Sweetie’s vital signs were normal, her diet was excellent, and she was up-to-date on vaccinations, heartworm prevention and flea control, Godfrey told the VIN News Service in an interview by e-mail. “The only obvious physical exam abnormality was a somewhat distended abdomen,” she said.
“Because of her age and no obvious clinical reason for her condition, we ran some blood work and a urinalysis,” Godfrey said. The results: All Sweetie’s liver enzymes were about twice the normal level. Urinalysis showed a trace of glucose, some blood and white blood cells.
“At first, I attributed the trace of glucose to ‘lab error’ since her blood glucose was in the normal range,” Godfrey recalled. “I asked the owner to think about any plants, pesticides, etc., Sweetie might have been exposed to, but she couldn’t pinpoint any type of toxin.”
During her lunch break, Godfrey happened to check e-mail and saw the AVMA alert about the Canadian cases. She called Sweetie’s owner and asked about treats.
“Sure enough, she had been giving Sweetie chicken jerky treats approximately three times a day for about five months,” Godfrey said. “I asked her to bring them in, and although the bag said ‘manufactured in the U.S.,’ in small print, it revealed ‘made in China.’ ”
Two weeks after her owner stopped feeding Sweetie the treats — and with no more treatment than a nutritional supplement and therapeutic diet designed to strengthen liver function, plus antibiotics for a urinary-tract infection — the dog’s urinalysis was normal and her blood work was nearly normal. Godfrey said Sweetie’s alkaline phosphatase — an indicator of liver damage or disease — was still above normal, but down from the previous results.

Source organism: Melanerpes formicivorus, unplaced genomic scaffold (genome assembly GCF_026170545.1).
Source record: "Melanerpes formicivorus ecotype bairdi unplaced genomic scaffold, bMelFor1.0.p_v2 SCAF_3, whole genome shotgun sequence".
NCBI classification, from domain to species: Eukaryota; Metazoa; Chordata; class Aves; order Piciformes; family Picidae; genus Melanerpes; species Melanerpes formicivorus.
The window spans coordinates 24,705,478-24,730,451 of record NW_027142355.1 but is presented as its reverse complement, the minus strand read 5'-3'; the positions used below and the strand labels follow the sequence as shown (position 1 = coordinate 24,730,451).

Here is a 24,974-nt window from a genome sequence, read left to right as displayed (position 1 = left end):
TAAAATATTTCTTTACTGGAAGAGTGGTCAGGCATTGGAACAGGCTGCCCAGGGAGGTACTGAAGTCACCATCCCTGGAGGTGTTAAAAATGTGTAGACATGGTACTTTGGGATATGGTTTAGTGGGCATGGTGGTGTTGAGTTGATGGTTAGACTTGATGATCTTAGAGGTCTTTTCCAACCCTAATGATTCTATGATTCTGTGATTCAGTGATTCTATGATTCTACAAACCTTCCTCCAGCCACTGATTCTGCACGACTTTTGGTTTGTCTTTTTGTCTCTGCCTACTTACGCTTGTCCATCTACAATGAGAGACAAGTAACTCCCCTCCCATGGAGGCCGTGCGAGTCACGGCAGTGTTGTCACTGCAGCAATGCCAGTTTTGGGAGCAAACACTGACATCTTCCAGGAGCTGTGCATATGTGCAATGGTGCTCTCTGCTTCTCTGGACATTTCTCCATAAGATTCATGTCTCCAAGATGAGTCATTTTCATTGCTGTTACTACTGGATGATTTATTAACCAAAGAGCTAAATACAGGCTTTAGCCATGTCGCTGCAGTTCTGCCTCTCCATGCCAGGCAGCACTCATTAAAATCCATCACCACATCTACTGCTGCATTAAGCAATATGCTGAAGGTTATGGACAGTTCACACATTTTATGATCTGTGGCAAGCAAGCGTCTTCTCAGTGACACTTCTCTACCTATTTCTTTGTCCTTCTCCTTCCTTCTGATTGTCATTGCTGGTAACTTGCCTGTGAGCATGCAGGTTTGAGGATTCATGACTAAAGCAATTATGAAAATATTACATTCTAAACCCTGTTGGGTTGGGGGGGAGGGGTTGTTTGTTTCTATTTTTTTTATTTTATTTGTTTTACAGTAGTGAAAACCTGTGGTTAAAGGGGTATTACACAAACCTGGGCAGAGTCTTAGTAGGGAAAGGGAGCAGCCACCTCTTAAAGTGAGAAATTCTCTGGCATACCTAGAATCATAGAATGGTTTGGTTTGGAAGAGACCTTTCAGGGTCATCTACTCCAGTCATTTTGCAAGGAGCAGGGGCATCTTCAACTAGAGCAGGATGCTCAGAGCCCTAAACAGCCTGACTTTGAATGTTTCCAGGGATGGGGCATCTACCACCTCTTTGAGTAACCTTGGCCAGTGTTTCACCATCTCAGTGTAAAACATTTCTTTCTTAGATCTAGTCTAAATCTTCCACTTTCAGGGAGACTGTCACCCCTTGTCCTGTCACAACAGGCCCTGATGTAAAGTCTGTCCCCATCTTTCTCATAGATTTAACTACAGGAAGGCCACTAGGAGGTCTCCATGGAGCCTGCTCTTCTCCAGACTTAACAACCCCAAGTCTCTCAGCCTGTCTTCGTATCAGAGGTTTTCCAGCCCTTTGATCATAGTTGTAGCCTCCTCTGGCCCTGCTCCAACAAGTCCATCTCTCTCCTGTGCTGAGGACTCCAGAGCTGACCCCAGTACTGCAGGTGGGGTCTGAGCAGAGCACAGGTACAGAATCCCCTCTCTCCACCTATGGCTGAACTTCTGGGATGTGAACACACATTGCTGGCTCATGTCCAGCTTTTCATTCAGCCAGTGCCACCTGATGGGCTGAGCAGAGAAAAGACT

“Can I say for sure it was the chicken jerky treats? Probably not from a scientific standpoint,” Godfrey said. “Am I advising clients to read labels and not feed treats (sourced) in China regardless of where manufactured? You bet!”
The FDA’s Alvey said the agency’s investigation into the matter continues, but the cause of illness remains elusive.
Owing to the unresolved mystery, many veterinarians are, like Godfrey, cautioning clients to avoid all jerky treats, and/or products made in China or elsewhere in Asia.
On the home page of his website, Dr. Eric Orr, a practitioner in Orange City, Fla., warns in large red type: “Some jerky-treat products can cause kidney failure!” He goes on to advise, “Use caution when choosing foods and treats for your pets. ... For a safe treat for your dog: We often recommend fruits and vegetables. Carrots, green beans, bananas and apples, cooked or raw, are fine to feed dogs.”
All in moderation, of course, and with some caveats. In an interview, Orr noted that not all produce is safe. Grapes and raisins, for example, may be toxic to dogs. And even safe treats can be overdone. Orr’s seen that happen.
After he advised a client whose dog had a weight problem to give the pet low-calorie snacks such as single Cheerios, green beans and carrots, the dog came in sick a couple of weeks later.
In front of the veterinarian, the dog threw up what appeared to be a pound of carrots.
This story has been changed to remove a hotlink to a website that is no longer available.
VIN News Service commentaries are opinion pieces presenting insights, personal experiences and/or perspectives on topical issues by members of the veterinary community. To submit a commentary for consideration, email email@example.com.